Author Topic: Another great tool for Half-open limit fix  (Read 6784 times)


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Another great tool for Half-open limit fix
« on: March 26, 2010, 08:20:40 PM »
another1 great tool is Half-open limit fix (patch) for Windows
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Half-open limit fix is a program designed to change the maximum number of concurrent half-open outbound TCP connections (connection attempts) in the Windows system tcpip.sys file.

Microsoft first introduced this limit in Windows XP SP2 and it is present in later versions, which purpose is to try to slow the spread of virus and malware from system to system, and also to reduce the impact of infected systems participating in DoS (Denial of Service) attacks.

Microsoft's limiter makes it impossible for Windows systems to have more than 10 concurrent half-open outbound connections; after 10, new connection attempts are put in a queue and forced to wait. Thus, the speed of connection to other PCs is limited.Therefore, the speed of connection to other computers is actually limited.

P2P (peer-to-peer) programs like ĀµTorrent, BitComet, eMule, P2P TV, etc.,are generally the programs mostly affected. Since bittorrent apps tend to use up all 10 of the half-open connections, other Internet activity?€”especiallythe loading of web pages?€”can become extremely slow. The delay before opening a new page can take over ten seconds: this delay occurs regardless of your Internet connection speed.

Half-open limit fix remedies this problem by increasing the maximum limit of half-open connections. For most Internet users, changing the limit to 100 will be more than sufficient.

Is the program safe?
Half-open limit fix creates a backup copy of the edited tcpip.sys file, so you can at any moment restore the original file at the press of a button. I have tried to make the program as safe as possible but cannot offer any guarantee. Use program at your own risk.

What is the optimal value of concurrent half-open outbound connections limit?
I consider the optimal value to be an equal 100. Increasing the limit will have effect only if you run several P2P programs simultaneously (e.g., ĀµTorrent, BitComet, eMule, P2P TV, etc.), or your PC works as a server.

Does the limit cut down my Internet speed?
To check whether this limit cut down your Internet speed, look in Windows Event Viewer (Start -> Control Panel -> Administrative Tools; or Start -> Run -> EventVwr.msc). Each message {EventID 4226: TCP/IP has reached the security limit imposed on the number of concurrent TCP connect attempts} reports if the limit has worked. Usually it means that the network worm (virus) or any P2P program works on your PC. If such messages in Event Viewer appear, most likely you garnered a problem and will have difficulties opening web pages in a browser.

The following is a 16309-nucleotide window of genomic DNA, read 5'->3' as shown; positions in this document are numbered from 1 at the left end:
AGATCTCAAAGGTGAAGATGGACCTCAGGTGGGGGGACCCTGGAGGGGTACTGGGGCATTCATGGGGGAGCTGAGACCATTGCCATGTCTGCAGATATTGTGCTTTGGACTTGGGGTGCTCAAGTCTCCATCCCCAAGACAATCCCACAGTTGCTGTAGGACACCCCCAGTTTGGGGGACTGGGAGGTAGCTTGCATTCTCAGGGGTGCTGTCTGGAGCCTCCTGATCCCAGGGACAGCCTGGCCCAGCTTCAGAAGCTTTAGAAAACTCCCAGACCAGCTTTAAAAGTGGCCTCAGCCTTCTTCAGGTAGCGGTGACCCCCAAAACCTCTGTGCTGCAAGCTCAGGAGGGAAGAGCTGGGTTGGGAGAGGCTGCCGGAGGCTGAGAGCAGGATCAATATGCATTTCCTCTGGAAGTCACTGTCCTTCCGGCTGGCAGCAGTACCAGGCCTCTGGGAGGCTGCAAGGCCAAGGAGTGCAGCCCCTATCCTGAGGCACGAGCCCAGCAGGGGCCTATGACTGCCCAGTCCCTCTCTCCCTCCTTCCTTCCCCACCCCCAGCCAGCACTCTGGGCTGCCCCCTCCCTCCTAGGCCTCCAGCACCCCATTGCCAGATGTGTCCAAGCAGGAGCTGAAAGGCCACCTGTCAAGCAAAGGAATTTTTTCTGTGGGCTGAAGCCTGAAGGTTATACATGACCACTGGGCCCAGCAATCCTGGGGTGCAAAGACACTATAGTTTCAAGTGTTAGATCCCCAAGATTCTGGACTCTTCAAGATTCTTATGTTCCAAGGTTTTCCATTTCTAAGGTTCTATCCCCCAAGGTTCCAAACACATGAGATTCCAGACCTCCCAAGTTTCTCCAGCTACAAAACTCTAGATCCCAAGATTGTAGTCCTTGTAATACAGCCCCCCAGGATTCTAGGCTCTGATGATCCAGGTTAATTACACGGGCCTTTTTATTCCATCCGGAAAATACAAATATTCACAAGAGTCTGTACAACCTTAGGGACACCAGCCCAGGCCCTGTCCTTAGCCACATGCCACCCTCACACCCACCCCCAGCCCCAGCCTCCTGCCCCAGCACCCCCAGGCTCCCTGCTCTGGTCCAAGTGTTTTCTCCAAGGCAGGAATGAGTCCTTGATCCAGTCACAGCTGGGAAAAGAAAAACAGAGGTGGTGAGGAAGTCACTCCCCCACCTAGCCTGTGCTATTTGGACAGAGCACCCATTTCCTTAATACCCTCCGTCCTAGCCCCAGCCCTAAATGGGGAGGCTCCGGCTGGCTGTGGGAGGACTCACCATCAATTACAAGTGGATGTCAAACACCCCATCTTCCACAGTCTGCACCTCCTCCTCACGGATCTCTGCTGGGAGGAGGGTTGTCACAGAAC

The program started for the first time, but it shows 50/1000/16777214 half-open connections, instead of 10 by default. What does it mean?
Most likely you are using an unofficial Windows build in which the maximum quantity of half-open connections is already increased in the tcpip.sys driver. Also, maybe you used a foreign patch, which has changed this value. If you don't have new events 4226, you may decrease this limit or not change it.

Why in Windows 7 and Vista the limit can be from 1 to 255 and infinity?
Because in these operating systems, limit is stored in 1 byte in the tcpip.sys file. That is, it can accept values from 0 to 255. Even if at value 255 new events 4226 continue to appear, you can set the value to infinity (∞). That means switching-off the limit of simultaneously half-open connections.

Does the limit of concurrent half-open connections present in Windows Server 2003/2008, Vista SP2 and Windows 7 beta start from build 7100?
No. It is physically present in the tcpip.sys file but has no effect; thereby, there is no Event ID 4226 or Internet deceleration when a P2P program runs in this versions of Windows.


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Re: Another great tool for Half-open limit fix
« Reply #1 on: February 09, 2014, 12:49:38 PM »
The link doesn't work anymore. Any new link please?